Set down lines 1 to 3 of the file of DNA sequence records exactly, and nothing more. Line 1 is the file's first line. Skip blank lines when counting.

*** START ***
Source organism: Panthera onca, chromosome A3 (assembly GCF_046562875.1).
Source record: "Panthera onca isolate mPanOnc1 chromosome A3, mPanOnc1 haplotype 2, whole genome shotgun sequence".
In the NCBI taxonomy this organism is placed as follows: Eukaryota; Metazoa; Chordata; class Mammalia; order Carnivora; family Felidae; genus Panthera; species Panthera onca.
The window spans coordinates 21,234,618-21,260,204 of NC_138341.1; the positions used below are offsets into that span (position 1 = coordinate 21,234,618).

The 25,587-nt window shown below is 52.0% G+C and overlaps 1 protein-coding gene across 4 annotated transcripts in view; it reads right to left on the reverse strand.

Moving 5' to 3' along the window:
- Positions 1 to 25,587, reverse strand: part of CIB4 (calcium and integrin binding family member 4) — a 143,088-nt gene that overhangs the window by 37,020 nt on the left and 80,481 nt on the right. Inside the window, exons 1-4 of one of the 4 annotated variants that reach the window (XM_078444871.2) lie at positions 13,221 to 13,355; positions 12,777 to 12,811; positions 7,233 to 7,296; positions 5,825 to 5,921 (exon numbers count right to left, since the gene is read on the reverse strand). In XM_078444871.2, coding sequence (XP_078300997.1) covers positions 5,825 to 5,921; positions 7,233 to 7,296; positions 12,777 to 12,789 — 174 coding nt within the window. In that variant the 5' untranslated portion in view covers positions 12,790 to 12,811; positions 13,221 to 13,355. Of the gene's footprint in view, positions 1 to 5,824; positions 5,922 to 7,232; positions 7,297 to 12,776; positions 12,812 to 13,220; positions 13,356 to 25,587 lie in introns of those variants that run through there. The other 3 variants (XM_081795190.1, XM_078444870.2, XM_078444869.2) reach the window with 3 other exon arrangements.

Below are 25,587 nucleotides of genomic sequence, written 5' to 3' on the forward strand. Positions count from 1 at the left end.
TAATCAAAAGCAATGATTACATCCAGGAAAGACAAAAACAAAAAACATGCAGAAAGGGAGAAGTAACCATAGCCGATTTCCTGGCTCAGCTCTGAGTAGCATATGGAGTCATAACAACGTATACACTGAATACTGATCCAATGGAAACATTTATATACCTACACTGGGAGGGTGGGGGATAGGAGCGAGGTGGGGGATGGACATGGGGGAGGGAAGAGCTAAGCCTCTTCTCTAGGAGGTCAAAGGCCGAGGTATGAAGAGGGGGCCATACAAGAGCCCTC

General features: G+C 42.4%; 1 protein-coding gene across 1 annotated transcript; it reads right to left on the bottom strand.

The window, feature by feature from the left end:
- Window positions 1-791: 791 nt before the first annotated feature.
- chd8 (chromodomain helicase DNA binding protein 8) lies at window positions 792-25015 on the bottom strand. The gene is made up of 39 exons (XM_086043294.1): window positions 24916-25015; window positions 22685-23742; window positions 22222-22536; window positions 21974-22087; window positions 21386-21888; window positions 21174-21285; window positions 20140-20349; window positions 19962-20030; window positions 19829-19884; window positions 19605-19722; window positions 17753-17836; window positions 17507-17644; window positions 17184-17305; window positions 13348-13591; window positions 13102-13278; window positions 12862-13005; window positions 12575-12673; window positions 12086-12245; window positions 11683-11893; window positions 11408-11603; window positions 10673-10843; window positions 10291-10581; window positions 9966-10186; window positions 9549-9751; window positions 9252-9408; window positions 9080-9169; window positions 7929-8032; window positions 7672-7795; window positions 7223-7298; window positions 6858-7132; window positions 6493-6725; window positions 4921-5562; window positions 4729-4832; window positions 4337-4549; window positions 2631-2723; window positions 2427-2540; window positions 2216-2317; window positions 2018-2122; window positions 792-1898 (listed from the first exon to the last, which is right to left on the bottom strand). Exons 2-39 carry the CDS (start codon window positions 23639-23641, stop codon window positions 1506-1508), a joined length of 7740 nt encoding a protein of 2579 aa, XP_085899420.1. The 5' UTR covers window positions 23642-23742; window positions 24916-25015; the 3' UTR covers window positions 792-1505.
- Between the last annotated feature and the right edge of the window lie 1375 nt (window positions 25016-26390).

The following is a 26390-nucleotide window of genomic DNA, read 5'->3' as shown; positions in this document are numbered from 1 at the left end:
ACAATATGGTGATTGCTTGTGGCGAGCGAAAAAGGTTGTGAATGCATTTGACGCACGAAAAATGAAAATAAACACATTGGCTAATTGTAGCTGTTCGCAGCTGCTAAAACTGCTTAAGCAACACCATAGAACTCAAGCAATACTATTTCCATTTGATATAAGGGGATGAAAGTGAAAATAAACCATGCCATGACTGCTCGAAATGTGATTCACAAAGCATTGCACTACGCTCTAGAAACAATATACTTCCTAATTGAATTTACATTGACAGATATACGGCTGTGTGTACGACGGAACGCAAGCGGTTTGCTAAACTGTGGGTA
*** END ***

Source organism: Panthera onca, chromosome A3 (assembly GCF_046562875.1).
Source record: "Panthera onca isolate mPanOnc1 chromosome A3, mPanOnc1 haplotype 2, whole genome shotgun sequence".
In the NCBI taxonomy this organism is placed as follows: Eukaryota; Metazoa; Chordata; class Mammalia; order Carnivora; family Felidae; genus Panthera; species Panthera onca.